to place blame.
''This is a story of recrimination, or a story of redemption, which will just
take us into the past,'' one Tech professor said, addressing calls for the
university's president to resign months after the massacre. ''The story of
redemption is how we move on.''
Late in the year, the nation confronted still other violent tragedies. In early
December, a 19-year-old who wrote that he ''just snapped'' fatally wounded eight
people and killed himself at an Omaha mall; days later, a 24-year-old gunman
killed two staffers at a Colorado missionary training center, then two young
women at a megachurch before turning a gun on himself.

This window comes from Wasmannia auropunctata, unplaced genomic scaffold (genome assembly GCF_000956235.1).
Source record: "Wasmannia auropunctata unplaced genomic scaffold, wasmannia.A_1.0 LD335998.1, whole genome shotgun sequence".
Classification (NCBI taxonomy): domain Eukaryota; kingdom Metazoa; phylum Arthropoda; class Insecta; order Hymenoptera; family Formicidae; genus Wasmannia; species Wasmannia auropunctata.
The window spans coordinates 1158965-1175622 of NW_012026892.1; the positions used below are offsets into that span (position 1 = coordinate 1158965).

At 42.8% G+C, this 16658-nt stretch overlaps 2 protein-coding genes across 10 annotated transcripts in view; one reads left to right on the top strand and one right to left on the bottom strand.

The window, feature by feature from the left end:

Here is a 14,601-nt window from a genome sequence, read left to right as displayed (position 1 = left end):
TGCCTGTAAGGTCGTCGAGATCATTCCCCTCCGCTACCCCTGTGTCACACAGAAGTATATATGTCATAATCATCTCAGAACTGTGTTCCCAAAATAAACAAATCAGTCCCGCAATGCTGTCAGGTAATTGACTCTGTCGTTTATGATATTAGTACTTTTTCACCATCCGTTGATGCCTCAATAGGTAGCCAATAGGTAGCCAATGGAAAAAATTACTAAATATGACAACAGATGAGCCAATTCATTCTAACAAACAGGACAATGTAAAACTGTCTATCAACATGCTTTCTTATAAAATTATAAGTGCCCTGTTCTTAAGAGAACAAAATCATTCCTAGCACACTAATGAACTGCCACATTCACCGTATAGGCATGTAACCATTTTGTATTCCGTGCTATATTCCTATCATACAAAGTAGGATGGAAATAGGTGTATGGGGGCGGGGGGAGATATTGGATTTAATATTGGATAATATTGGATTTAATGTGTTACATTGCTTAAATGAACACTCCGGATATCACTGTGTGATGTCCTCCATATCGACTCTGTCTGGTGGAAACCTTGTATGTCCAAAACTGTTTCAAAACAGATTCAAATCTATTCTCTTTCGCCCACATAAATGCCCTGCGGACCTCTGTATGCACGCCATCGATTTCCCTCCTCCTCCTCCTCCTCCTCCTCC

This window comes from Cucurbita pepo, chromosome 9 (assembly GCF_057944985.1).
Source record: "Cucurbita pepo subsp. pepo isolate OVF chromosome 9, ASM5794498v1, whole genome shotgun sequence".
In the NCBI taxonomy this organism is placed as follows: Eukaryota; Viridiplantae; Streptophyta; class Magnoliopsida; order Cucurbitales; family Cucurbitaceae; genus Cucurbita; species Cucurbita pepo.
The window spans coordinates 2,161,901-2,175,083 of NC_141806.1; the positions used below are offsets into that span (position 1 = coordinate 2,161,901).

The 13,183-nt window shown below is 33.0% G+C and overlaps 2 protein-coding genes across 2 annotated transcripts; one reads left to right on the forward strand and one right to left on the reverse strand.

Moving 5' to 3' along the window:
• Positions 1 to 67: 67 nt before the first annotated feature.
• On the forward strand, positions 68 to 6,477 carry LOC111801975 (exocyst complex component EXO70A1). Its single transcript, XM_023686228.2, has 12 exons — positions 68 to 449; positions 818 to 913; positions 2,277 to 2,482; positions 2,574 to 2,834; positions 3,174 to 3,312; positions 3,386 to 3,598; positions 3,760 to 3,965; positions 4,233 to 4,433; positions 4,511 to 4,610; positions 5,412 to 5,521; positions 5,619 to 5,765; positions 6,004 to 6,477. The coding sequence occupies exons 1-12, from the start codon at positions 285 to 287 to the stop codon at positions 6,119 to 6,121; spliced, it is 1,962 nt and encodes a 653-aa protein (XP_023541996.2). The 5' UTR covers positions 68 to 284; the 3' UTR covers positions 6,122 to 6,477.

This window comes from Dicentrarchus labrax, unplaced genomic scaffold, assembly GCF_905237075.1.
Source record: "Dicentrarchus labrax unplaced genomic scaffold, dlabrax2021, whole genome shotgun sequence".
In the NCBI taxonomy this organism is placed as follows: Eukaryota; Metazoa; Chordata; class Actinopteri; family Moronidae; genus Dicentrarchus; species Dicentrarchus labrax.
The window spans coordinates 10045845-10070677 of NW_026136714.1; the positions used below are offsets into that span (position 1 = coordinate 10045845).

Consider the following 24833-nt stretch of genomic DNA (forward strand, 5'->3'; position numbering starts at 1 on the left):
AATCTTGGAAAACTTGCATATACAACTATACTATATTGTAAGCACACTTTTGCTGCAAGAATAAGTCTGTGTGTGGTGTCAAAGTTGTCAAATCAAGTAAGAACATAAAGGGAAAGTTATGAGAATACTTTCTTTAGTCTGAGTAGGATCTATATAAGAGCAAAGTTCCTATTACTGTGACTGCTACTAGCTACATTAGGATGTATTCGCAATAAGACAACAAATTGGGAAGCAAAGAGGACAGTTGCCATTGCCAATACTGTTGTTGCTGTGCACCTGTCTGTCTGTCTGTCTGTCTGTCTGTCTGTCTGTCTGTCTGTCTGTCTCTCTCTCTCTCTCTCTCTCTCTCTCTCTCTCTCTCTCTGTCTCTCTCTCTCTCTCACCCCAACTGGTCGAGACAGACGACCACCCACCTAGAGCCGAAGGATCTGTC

In August, the I-35W bridge in Minneapolis collapsed into the Mississippi River
during rush hour. Thirteen people died and more than 100 others were injured.
The miracle was that it wasn't worse.
The curse was the nagging doubts about whether the disaster might have been
preventable. Minnesota officials were warned as early as 1990 that the bridge
was ''structurally deficient,'' but had relied on small-scale repairs and
inspections rather than reinforcement or replacement.
Then attention turned to a disaster in a place that seemed all too familiar.
Fully a year and a half after West Virginia's Sago Mine tragedy prompted
widespread calls for tougher oversight of the mining industry, an accident in
Utah provided an indelible reminder of those dangers.
At first, efforts to rescue six workers trapped inside the Crandall Canyon Mine
appeared to offer reason for hope. But the deaths of three would-be rescuers
compounded sorrow with futility. In November, investigators reported that